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Author Topic: Routing issue out of Paris?  (Read 5949 times)

AndrewButterworth

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Routing issue out of Paris?
« on: October 31, 2018, 01:52:53 AM »

I thought the Paris tunnel server was down again this morning but after a bit of troubleshooting it seems to be a routing issue.  If I traceroute from my workstation I get this far:

C:\tracert www.google.com

Tracing route to www.google.com [2607:f8b0:4005:80a::2004]
over a maximum of 30 hops:

  1     1 ms     2 ms     1 ms  2001:xxx:xxxx:xxxx::xx
  2    <1 ms    <1 ms    <1 ms  2001:xxx:xxxx:xxxx::xx
  3    20 ms    19 ms    19 ms  tunnel151330.tunnel.tserv10.par1.ipv6.he.net [2001:470:1f12:ac6::1]
  4    16 ms    16 ms    18 ms  e0-1.core1.par1.he.net [2001:470:0:7b::1]
  5    19 ms    24 ms    46 ms  10ge7-6.core1.par2.he.net [2001:470:0:1b0::2]
  6    15 ms    15 ms    15 ms  google.equinix-ix.fr [2001:7f8:43::1:5169:1]
  7    15 ms    16 ms    15 ms  2001:4860:0:1015::10
  8     *        *        *     Request timed out.
  9     *        *        *     Request timed out.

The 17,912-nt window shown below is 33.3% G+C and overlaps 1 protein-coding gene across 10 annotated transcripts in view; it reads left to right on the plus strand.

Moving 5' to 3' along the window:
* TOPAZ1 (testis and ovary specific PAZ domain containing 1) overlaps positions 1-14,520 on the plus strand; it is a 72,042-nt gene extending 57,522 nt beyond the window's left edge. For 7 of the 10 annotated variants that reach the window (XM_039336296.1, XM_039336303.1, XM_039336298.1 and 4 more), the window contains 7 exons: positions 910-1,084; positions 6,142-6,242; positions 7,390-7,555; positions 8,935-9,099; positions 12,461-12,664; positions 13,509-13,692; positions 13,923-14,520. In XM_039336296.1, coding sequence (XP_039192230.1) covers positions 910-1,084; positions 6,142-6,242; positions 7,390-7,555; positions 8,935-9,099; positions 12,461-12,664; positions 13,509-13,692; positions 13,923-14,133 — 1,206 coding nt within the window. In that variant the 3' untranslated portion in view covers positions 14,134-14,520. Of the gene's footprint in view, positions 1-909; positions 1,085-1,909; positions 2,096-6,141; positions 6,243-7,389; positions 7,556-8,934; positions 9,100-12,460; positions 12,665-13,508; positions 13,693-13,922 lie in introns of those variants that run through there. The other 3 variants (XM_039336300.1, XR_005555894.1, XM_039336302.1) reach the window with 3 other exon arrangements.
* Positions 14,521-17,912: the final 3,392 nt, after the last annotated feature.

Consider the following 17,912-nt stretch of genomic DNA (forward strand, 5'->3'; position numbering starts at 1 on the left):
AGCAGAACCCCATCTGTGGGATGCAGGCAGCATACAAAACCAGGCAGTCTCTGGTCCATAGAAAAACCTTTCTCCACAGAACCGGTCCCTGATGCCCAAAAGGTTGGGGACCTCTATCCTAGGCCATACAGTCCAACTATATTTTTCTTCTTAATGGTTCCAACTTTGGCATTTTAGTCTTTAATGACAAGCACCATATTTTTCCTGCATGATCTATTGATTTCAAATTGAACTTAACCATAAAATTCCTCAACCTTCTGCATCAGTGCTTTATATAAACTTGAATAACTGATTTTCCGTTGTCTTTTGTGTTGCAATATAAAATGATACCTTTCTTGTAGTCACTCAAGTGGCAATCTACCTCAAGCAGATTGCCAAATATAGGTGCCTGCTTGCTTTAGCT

10     *        *        *     Request timed out.
 11     *        *        *     Request timed out.
 12     *        *        *     Request timed out.
 13     *        *        *     Request timed out.

Nothing after that.  It seems 2001:4860:0:1015::10 is a Google address so maybe an issue within Google?
« Last Edit: October 31, 2018, 01:57:26 AM by AndrewButterworth »
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AndrewButterworth

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Re: Routing issue out of Paris?
« Reply #1 on: October 31, 2018, 02:49:49 AM »

And it's back working...
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snarked

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Re: Routing issue out of Paris?
« Reply #2 on: October 31, 2018, 12:42:21 PM »

Glad to see your issue is resolved.  However, note:  A failing traceroute can also occur when someone is blocking ICMP packets and/or their replies.  When traceroutes fail, they should be tested with both UDP packets and ICMP echo packets, with both failing.  Even so, direct connections (via TCP, e.g.) sometimes still work.

Note also that many admins limit or firewall drop ICMP echo packets at destination hosts.  I do drop them, except I have a list of IP addresses (v4 and v6) which may ping and receive replies (my own network ranges and some friends).  ICMP packets should never be dropped by routers, but some admins do that also (whether intentional or by misconfiguration).
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